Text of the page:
Elizabethkingia meningoseptica: Waiting to Strike
Dr. Vikas Khillan,
Department of Microbiology, Institute of Liver and Biliary Sciences, New Delhi, India.
Introduction: The prevalence of nosocomial infection by Elizabethkingia meningoseptica (E. meningoseptica) has increased. It has been found to be associated with outbreaks of neonatal, adult and device related infections with mortality rates as high as 50%. Conventional empirical antibiotics against Gram-Negative Bacteria (GNB) are not effective against E. meningoseptica and interpretive Minimum Inhibitory Concentration (MIC) breakpoints are not available yet, making the treatment tricky. Hence, early detection is essential to prevent morbidity and mortality associated with E. meningoseptica.
Aim: To know the incidence, clinical profile, associated risk factors and antibiotic susceptibility of E. meningoseptica isolates from suspected patients.
Materials and Methods: This prospective study was done on patients admitted from January 2017-December 2018 to a tertiary care Hepatobilliary center in India. Clinical details, demographic details, associated risk factors and antibiotic sensitivity pattern of E. meningoseptica isolates obtained from various clinical samples during the study period were analysed. Analysis was done using SPSS software version 22. The categorical data was represented in frequency (%) and continuous data in mean.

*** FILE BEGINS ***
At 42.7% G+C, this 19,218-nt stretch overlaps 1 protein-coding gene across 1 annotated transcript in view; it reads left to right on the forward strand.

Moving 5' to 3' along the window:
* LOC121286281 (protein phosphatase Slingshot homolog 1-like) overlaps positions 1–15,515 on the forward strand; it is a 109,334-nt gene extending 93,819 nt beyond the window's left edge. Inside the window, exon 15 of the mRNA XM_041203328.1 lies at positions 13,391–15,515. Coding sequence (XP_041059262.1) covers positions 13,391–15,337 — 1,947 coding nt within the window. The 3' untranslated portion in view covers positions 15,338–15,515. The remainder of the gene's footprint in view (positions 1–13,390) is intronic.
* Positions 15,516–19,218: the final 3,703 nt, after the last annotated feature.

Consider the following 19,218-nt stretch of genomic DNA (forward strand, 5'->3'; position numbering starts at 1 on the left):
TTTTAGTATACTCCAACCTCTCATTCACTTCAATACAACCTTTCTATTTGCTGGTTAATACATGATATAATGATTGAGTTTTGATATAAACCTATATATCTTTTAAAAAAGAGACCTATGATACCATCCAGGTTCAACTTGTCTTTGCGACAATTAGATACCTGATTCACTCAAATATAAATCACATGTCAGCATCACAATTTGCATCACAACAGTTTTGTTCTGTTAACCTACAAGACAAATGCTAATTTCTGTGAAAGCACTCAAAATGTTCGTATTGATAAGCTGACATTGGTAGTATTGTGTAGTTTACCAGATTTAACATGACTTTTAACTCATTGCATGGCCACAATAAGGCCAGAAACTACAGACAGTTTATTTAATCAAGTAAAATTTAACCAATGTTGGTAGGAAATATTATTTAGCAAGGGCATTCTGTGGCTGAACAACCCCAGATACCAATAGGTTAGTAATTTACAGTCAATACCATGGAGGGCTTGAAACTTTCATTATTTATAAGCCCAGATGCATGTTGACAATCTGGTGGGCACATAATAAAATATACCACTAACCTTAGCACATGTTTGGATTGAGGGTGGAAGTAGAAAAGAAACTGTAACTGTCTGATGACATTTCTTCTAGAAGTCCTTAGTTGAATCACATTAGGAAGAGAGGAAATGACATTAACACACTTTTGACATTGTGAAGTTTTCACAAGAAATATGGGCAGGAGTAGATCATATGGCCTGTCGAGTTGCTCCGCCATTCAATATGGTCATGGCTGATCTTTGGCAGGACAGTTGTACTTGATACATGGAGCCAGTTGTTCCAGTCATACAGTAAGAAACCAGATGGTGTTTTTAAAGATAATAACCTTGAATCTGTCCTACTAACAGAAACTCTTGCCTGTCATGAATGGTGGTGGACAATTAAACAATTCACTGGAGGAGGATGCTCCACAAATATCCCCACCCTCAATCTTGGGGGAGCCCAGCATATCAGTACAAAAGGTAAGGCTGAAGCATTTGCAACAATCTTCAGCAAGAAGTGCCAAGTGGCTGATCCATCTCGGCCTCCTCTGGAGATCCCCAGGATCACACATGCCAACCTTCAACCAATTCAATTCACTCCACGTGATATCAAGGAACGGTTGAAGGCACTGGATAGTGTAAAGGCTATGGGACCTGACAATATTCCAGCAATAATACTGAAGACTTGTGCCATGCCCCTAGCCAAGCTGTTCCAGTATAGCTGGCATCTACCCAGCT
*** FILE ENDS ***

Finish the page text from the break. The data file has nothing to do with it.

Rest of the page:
Results: A total of 32 isolates from 20 patients were included. Out of the 20 patients, 15 (75%) were males with a mean age of 43.05 years (range, 2-71 years). E. meningoseptica was most frequently isolated from respiratory samples (87.5%). Risk factors were chronic liver disease (75%), diabetes mellitus (50%), prolonged hospital admission (55%), prior ICU stay (100%), invasive procedures like insertion of Central Venous Catheter (CVC) (100%), need for life supports like prolonged ventilation (70%) and haemodialysis (55%). Minocycline was the most susceptible drug with 100% sensitivity followed by cotrimoxazole (65.6%).
Conclusion: Patients with E. meningoseptica infection have significant morbidity and mortality. Hence awareness about the organism, active surveillance and investigation for the source of the organism will help in implementation of appropriate infection control measures and prevent outbreaks or recurrence.